The One Thing More Valuable Than Money: Time

​For the past several months, my living room couch has been coming apart, well, literally at the seams. Thanks to a twenty year old cat with claws and a seven year old child with too much energy the time has long passed to replace what used to be a very comfortable piece of furniture. And of course, I’ve yet to do it.

You know why? ​Because it’s a process that takes valuable time.​ I’d have to go into a store. A store full of salespeople. Salespeople who I’d have to… ugh… ​talk to.​ Then I’d have to explain what I wanted in a couch, and then, without fail, be shown countless couches that in no way related to what I’d asked for. It would take hours upon hours. I figured I could survive on my imploding couch a bit longer.

Until this weekend, when the bottom literally fell out of it, and I found myself siting on a cushion on the floor. It was time.

So this Saturday, I walked into a Raymour and Flanigan store in Union Square, NYC. Someone in my orbit told me they bought a couch from a salesperson there named Linda, who “got them.” I met with Linda, and told her what I wanted, and mentioned that I feared shopping for the reasons I mentioned above.

The first thing Linda said to me was this: “Peter, I get it. It’s about not wasting time. Let’s make this easy.” She had me sit down, and less than five minutes later, came over with an iPad that had all the couches they had in stock that matched my specs, then said we were going to walk from couch to couch. I’d sit on each one, and make my decision. That’s it.

I’m not kidding when I tell you that eleven minutes later, I’d picked out the perfect couch and was at the counter paying for it.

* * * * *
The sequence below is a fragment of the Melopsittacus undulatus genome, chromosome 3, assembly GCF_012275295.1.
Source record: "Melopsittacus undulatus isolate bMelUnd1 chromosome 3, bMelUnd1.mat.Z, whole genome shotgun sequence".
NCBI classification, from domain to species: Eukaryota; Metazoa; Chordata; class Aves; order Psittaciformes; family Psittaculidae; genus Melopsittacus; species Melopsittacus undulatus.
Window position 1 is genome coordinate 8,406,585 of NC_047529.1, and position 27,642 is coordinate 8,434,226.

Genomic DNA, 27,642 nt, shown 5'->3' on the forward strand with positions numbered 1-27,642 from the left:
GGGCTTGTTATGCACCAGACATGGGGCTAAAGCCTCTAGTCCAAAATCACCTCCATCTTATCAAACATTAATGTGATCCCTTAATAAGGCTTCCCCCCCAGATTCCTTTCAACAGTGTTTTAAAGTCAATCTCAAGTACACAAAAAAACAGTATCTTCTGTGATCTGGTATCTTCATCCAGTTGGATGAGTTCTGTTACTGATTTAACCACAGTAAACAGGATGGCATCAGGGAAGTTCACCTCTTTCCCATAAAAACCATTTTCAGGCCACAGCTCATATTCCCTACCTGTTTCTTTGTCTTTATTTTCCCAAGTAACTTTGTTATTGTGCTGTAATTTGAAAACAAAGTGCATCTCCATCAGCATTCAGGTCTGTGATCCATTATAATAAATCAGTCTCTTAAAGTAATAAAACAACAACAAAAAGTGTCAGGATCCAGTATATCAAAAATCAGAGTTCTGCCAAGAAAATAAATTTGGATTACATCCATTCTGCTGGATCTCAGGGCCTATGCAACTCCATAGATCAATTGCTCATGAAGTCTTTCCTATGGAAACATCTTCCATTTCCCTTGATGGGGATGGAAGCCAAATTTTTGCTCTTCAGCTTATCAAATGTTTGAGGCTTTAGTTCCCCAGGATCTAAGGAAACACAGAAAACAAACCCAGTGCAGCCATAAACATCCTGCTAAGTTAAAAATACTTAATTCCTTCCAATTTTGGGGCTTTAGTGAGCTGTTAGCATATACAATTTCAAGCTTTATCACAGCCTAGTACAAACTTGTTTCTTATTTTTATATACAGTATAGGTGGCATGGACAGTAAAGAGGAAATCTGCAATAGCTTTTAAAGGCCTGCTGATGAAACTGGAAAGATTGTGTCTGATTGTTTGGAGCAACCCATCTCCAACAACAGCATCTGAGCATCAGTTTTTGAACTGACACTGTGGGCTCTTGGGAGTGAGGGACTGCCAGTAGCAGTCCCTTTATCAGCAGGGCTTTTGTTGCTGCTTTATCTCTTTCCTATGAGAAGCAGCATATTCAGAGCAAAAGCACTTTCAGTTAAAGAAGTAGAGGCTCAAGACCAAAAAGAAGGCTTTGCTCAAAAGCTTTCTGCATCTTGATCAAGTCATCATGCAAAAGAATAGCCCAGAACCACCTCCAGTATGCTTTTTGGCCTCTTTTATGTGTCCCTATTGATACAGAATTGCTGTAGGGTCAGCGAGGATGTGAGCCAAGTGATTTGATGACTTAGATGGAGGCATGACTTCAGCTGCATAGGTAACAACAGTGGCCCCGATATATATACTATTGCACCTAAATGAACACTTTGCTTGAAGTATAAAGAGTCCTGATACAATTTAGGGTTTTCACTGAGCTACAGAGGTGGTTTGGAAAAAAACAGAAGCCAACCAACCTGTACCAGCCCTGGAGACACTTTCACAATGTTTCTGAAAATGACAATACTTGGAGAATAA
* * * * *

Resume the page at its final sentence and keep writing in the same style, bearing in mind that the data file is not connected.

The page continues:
Why was this process so amazing? Two reasons. 1) Linda far exceeded my expectations. She didn’t try and upsell me. She didn’t waste my time asking me about things I didn’t need. She saw a customer who needed a couch, and she got me that couch. 2) She knew that me doing anything other than having to shop for a couch would have been preferable to me, so she prioritized that for my shopping experience. And it was awesome.

​Question​: Why can’t we do this in our lives? Can we take some valuable time to figure out what things we hate doing, and explore new ways to do them, or even ​not do them​? My mom hated shopping for groceries online because she only knew the experience of going to the store every week; ​until she tried it.​ That gave her back two hours of her week, now she can’t imagine going to the supermarket again. Friend of mine who can’t afford to hire a cleaning service but hates cleaning his own apartment swapped with someone else in the same position as him – He cleans his friend’s apartment each week and vice versa. It takes much less time now because he doesn’t see it as a chore any more, but rather, an adventure.

​Today’s thought: What can you do in your life to eliminate the things you hate doing?​ I bet you can find a ton of ways to remove the negatives, if you start thinking of them as time you can gain back.

Join the discussion One Comment

  • Trent Carter says:

    If only everything was that easy to shop for. I dread car shopping because I feel like I get stuck at each dealership for at least 1-2 hours. Multiply that by 6 dealerships, and you’ve already spent the better part of a Saturday. And don’t even get me started on actually buying a car and doing all of the ridiculous paperwork. That in itself tends to be a 4+ hour process.

    Things shouldn’t be this complicated in 2020. Whip out an iPad, have me check off here, here and here (“No, I don’t want the Scotchguard protection!”), sign with my fingertip, and give me my keys already!

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